Comments by a leading Lebanese politician published Thursday have stirred speculation that he is considering a break with the country’s U.S.-backed political alliance, which is locked in a power struggle with the camp led by the pro-Iranian movement Hezbollah.
Walid Jumblatt, the colorful and outspoken leader of Lebanon’s Druze community, accused his coalition’s leader, Saad Hariri, of trying to build a militia and allying with Islamic extremists. In comments to a newspaper, he lampooned Hariri’s leadership skills, likening his U.S.-backed Future Movement to a “troop of camels all walking together.”
Hariri and his Sunni Muslim movement lead the March 14 coalition, which grew out of successful efforts to break Syria’s dominance over Lebanon and maintains close ties to the Bush administration. A break by Jumblatt’s party would mark a significant defection from the political front that opposes Hezbollah, the Shiite Muslim political organization backed by Iran and Syria.
Jumblatt’s office issued a statement saying the comments included “incorrectness” and were not meant for publication. It did not specify what was incorrect. His party’s spokesman said Jumblatt had no plans to break with the March 14 coalition.
“There are no shifts in the alliances and we are still part of March 14,” Rami Rayess, a spokesman for Jumblatt’s Progressive Socialist Party, said in a phone interview.
Lebanon’s squabbling factions are gearing up for crucial parliamentary elections next year that may decide whether the country will be in the Iranian or U.S. political orbit.
The country’s kaleidoscope of ethnic and religious groupings have for decades alternately split and made up. But tensions between Shiites and Druze that heated up after clashes erupted in May continue. Rayess said there was little chance those wounds could be patched up in time for a reconciliation between the two communities before the election.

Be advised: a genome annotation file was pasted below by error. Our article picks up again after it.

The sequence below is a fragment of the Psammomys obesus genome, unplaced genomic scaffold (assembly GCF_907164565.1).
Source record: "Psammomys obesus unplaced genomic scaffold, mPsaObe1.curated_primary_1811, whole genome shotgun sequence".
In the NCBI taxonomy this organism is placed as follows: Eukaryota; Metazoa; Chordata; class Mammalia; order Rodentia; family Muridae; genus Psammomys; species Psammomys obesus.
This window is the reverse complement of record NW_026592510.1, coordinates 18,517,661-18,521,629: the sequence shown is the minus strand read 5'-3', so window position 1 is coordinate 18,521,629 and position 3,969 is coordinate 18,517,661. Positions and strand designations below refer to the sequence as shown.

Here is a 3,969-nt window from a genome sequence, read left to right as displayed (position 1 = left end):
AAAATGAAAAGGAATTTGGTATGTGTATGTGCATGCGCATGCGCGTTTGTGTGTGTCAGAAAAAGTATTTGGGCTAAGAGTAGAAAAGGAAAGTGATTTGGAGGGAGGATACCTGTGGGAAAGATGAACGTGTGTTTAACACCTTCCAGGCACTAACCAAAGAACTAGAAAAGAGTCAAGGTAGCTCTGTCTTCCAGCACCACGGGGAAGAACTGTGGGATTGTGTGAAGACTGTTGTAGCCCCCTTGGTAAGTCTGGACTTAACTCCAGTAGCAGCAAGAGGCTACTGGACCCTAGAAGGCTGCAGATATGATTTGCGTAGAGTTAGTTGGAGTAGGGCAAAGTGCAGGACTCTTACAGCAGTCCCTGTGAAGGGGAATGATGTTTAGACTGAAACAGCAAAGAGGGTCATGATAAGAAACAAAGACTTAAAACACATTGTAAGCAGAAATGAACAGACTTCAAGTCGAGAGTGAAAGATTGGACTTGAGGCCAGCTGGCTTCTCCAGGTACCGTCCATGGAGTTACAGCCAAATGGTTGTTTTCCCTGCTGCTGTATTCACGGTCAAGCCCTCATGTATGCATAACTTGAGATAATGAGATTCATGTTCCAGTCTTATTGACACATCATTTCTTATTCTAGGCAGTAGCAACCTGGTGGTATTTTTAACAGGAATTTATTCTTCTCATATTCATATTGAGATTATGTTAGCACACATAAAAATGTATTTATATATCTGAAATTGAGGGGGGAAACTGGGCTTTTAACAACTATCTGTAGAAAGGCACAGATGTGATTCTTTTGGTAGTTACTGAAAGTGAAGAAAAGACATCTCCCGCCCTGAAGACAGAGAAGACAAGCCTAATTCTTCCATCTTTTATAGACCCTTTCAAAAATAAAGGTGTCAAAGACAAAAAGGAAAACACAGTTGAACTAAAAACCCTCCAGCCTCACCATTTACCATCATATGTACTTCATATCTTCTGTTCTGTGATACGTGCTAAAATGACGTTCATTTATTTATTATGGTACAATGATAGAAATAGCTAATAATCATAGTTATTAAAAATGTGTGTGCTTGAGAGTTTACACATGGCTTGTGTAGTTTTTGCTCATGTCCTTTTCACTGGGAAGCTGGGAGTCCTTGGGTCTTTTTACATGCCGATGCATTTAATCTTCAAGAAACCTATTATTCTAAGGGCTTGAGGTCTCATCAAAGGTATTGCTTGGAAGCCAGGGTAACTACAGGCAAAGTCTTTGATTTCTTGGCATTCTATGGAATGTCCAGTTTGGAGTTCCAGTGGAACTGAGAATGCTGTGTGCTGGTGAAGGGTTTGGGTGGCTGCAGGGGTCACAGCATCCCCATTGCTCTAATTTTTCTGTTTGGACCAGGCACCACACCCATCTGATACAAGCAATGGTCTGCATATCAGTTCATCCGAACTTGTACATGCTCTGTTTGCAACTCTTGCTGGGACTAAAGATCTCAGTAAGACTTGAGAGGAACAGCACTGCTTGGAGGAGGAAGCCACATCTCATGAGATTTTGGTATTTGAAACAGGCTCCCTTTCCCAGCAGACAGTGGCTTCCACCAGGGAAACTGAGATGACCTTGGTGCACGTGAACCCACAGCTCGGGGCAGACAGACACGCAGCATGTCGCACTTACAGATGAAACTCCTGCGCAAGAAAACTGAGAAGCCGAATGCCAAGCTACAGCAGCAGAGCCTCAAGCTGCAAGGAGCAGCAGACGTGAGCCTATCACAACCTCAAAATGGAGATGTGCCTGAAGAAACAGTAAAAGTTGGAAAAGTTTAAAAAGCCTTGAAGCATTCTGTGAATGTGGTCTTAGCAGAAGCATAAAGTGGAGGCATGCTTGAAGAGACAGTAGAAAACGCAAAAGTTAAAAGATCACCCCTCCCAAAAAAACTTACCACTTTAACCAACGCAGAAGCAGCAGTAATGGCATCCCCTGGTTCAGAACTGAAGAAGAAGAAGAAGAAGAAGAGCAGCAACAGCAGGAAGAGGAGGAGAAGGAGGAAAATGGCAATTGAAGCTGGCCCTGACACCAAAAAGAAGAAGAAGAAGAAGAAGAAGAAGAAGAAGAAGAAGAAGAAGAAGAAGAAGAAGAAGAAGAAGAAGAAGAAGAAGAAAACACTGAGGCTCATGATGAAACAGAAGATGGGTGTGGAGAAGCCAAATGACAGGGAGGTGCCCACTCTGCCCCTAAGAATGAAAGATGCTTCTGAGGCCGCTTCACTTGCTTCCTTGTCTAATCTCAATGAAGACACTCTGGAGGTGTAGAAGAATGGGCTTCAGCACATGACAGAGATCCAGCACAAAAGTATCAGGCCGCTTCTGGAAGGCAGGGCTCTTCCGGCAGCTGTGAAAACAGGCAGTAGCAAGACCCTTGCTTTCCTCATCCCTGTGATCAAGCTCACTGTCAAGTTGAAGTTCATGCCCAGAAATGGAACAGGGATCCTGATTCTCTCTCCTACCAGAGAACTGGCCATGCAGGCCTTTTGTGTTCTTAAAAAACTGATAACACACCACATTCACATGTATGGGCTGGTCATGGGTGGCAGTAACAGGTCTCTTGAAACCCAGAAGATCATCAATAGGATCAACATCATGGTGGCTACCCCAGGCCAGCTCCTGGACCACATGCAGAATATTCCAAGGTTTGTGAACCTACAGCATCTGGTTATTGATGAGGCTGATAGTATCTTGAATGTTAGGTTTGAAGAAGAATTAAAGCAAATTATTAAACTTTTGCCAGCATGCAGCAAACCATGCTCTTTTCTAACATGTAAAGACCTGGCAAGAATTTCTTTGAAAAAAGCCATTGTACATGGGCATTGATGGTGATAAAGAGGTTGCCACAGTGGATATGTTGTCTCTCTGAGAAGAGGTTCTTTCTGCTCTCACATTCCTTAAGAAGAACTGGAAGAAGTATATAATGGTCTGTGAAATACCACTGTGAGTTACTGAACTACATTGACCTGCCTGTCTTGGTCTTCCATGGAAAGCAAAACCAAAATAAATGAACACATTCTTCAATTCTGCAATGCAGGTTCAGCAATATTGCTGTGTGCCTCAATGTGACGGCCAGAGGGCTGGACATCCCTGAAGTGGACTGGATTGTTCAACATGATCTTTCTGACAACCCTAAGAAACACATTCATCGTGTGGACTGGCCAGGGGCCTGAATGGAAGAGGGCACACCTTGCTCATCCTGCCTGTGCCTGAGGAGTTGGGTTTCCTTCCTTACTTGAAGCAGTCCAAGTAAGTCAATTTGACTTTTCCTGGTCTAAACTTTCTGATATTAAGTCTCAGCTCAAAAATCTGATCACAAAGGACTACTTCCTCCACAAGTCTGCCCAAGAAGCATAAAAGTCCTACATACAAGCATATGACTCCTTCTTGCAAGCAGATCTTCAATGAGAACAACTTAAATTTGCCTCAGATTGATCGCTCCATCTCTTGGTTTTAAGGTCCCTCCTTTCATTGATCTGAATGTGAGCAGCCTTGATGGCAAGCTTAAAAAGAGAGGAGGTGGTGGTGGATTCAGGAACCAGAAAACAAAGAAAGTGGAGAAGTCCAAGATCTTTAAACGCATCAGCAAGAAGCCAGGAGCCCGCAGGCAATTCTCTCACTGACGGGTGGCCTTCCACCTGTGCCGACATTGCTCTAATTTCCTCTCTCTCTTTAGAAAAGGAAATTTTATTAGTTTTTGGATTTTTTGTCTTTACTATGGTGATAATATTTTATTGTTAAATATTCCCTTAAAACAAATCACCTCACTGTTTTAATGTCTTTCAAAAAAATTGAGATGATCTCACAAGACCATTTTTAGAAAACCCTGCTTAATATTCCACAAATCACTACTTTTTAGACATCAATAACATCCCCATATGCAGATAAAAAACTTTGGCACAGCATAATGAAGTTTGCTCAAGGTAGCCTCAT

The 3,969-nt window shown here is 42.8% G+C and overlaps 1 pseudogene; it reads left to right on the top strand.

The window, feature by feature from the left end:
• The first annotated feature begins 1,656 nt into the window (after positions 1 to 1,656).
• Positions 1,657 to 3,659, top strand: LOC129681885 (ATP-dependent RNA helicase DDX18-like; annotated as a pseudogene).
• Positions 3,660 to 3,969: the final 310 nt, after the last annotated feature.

The Druze sect is a small, insular offshoot of Islam with communities in Lebanon, Syria and Israel.
Jumblatt once led a fierce Druze militia that weathered the country’s 1975-90 civil war, often with the backing of Syria. From its perch in the Chouf mountains, Jumblatt’s militia had fired mortar rounds on U.S. Marines camped out at the capital’s airport.
But in the late 1990s, he began breaking with Damascus, becoming a leader of the drive to end Syrian military occupation of Lebanon.
Though he once accused Americans of being behind the Sept. 11 attacks, he ended up a friend of neoconservatives in Washington and their efforts to expand democracy in the Middle East.
Tall, thin and with two shocks of messy white hair on his balding head, Jumblatt often shoots from the hip with incendiary remarks about regional politics. He became an outspoken critic of Iran and Syria, even calling for airstrikes on Damascus as punishment for its alleged wrongs in Lebanon. He visited the White House, where he met with members of Vice President Dick Cheney’s staff, and he last conferred with Secretary of State Condoleezza Rice on June 16.
In the front page story in the pro-Hezbollah Al Akhbar daily, Jumblatt was quoted as saying that Lebanese must endure Hezbollah’s sizable arsenal of weapons, which the March 14 coalition and the U.S. and Israel want to eliminate. He also declared that he makes his most inflammatory anti-Syrian remarks because “politics requires it.”
He accused Hariri of attempting to build a militia under the guise of security firms and said it was a mistake.
“To form a militia today?” he was quoted as saying. “To face whom? Hezbollah? This is crazy.”
Special correspondent Raed Rafei contributed to this report.